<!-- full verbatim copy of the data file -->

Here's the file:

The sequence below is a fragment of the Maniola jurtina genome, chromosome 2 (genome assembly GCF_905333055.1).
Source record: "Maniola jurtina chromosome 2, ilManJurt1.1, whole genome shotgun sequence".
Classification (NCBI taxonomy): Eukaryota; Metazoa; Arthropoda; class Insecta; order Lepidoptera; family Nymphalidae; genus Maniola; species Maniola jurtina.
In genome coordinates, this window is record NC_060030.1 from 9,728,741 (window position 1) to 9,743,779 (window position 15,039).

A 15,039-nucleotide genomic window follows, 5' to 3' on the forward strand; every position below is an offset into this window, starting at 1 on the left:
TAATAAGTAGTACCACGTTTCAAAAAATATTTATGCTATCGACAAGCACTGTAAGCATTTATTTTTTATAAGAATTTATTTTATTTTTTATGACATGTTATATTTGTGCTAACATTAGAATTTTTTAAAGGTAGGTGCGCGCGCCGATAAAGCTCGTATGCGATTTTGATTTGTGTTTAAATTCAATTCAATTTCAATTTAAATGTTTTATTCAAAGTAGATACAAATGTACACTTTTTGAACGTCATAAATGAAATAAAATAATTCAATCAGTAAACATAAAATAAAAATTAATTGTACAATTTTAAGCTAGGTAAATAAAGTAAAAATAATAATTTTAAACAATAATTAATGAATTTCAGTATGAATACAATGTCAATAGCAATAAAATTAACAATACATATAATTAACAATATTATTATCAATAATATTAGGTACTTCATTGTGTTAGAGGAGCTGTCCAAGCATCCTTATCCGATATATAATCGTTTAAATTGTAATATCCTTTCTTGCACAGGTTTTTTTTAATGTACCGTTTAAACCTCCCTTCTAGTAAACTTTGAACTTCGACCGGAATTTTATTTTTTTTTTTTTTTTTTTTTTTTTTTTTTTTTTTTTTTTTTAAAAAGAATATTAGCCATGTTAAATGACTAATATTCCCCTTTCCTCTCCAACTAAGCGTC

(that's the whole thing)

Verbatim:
The sequence below is a fragment of the Maniola jurtina genome, chromosome 2 (genome assembly GCF_905333055.1).
Source record: "Maniola jurtina chromosome 2, ilManJurt1.1, whole genome shotgun sequence".
Classification (NCBI taxonomy): Eukaryota; Metazoa; Arthropoda; class Insecta; order Lepidoptera; family Nymphalidae; genus Maniola; species Maniola jurtina.
In genome coordinates, this window is record NC_060030.1 from 9,728,741 (window position 1) to 9,743,779 (window position 15,039).

A 15,039-nucleotide genomic window follows, 5' to 3' on the forward strand; every position below is an offset into this window, starting at 1 on the left:
TAATAAGTAGTACCACGTTTCAAAAAATATTTATGCTATCGACAAGCACTGTAAGCATTTATTTTTTATAAGAATTTATTTTATTTTTTATGACATGTTATATTTGTGCTAACATTAGAATTTTTTAAAGGTAGGTGCGCGCGCCGATAAAGCTCGTATGCGATTTTGATTTGTGTTTAAATTCAATTCAATTTCAATTTAAATGTTTTATTCAAAGTAGATACAAATGTACACTTTTTGAACGTCATAAATGAAATAAAATAATTCAATCAGTAAACATAAAATAAAAATTAATTGTACAATTTTAAGCTAGGTAAATAAAGTAAAAATAATAATTTTAAACAATAATTAATGAATTTCAGTATGAATACAATGTCAATAGCAATAAAATTAACAATACATATAATTAACAATATTATTATCAATAATATTAGGTACTTCATTGTGTTAGAGGAGCTGTCCAAGCATCCTTATCCGATATATAATCGTTTAAATTGTAATATCCTTTCTTGCACAGGTTTTTTTTAATGTACCGTTTAAACCTCCCTTCTAGTAAACTTTGAACTTCGACCGGAATTTTATTTTTTTTTTTTTTTTTTTTTTTTTTTTTTTTTTTTTTTTTTAAAAAGAATATTAGCCATGTTAAATGACTAATATTCCCCTTTCCTCTCCAACTAAGCGTC